Bridge On The Cluny
Photographer: Wilson, George Washington
Medium: Photographic print
"The Cluny may be considered the junction of two waters - the Baddoch and the Callater - which issue respectively from Lochs Vrotachan and Callater. Its bed is covered with stones, and sometimes paved with solid rock, but only when our views represents it are its banks of great height.
Here for many centuries have been standing the ruins of the Castle of Kindrochet, where dwelt Malcolm Canmore with his queen and courtiers. It was also for many ages the Royal hunting seat of Scotland's Kings, and seems to have been a very extensive building. It contains vaults and surrounding rooms which are entirely shut up against any prying inroads from a superstitious dread of some magical disease being sealed up in the interior. Tradition states that the Castle was battered dwon with cannon from Dunkeld, planted on Morrone Hill, in consequence of a deadly plague raging in the Royal Palace, still known in local phraseology as the 'Galar Mhor,' or the Great Disease."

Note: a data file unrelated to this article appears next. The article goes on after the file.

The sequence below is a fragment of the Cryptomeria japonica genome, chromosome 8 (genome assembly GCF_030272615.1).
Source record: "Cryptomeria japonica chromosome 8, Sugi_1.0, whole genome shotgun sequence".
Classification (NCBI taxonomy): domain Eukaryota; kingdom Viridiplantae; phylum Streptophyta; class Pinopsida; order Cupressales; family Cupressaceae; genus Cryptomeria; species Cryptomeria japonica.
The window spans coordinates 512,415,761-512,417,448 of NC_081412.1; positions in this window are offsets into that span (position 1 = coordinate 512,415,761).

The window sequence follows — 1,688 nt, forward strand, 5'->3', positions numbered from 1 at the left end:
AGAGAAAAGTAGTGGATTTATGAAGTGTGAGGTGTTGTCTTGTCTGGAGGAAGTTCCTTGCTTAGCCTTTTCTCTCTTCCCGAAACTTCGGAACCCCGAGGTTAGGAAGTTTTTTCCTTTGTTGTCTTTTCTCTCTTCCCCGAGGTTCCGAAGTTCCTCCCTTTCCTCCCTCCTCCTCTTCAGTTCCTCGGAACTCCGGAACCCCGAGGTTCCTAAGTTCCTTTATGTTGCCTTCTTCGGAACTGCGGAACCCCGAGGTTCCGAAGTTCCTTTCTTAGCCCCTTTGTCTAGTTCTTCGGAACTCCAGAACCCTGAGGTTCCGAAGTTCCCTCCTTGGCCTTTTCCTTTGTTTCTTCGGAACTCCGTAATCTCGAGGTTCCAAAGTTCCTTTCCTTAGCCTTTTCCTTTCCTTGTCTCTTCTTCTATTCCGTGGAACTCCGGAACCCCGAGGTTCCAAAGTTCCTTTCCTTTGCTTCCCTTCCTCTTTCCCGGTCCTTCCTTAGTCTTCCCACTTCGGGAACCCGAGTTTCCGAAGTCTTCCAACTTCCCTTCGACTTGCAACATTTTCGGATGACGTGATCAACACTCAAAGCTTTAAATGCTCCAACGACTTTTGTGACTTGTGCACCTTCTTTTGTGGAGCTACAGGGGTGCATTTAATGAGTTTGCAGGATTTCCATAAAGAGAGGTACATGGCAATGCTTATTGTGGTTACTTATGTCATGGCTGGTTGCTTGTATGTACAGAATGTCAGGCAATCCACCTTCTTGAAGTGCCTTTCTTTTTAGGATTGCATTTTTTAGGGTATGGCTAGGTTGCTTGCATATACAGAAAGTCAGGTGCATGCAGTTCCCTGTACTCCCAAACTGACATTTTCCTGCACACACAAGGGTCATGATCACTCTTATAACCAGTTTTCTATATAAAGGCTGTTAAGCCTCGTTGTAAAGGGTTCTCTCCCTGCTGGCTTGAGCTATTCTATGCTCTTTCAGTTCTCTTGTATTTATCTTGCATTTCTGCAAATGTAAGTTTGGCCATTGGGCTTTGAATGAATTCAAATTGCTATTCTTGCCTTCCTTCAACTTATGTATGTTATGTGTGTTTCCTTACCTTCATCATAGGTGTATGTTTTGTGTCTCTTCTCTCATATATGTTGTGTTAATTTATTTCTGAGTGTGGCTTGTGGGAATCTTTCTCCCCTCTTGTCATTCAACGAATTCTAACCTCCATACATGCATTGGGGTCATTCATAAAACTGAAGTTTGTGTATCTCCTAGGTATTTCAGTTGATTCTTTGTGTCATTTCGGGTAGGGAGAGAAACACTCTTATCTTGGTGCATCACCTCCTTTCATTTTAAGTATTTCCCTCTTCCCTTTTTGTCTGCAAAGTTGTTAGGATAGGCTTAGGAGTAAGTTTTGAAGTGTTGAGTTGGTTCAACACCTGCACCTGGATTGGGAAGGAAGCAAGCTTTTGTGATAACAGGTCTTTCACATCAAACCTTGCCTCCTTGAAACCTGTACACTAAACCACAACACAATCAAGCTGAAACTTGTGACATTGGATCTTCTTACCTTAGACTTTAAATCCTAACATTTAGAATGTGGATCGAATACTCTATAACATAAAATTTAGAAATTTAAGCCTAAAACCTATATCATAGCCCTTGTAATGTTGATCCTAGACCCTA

Descriptive letterpress from the book 'Photographs of English and Scottish Scenery' by G W Wilson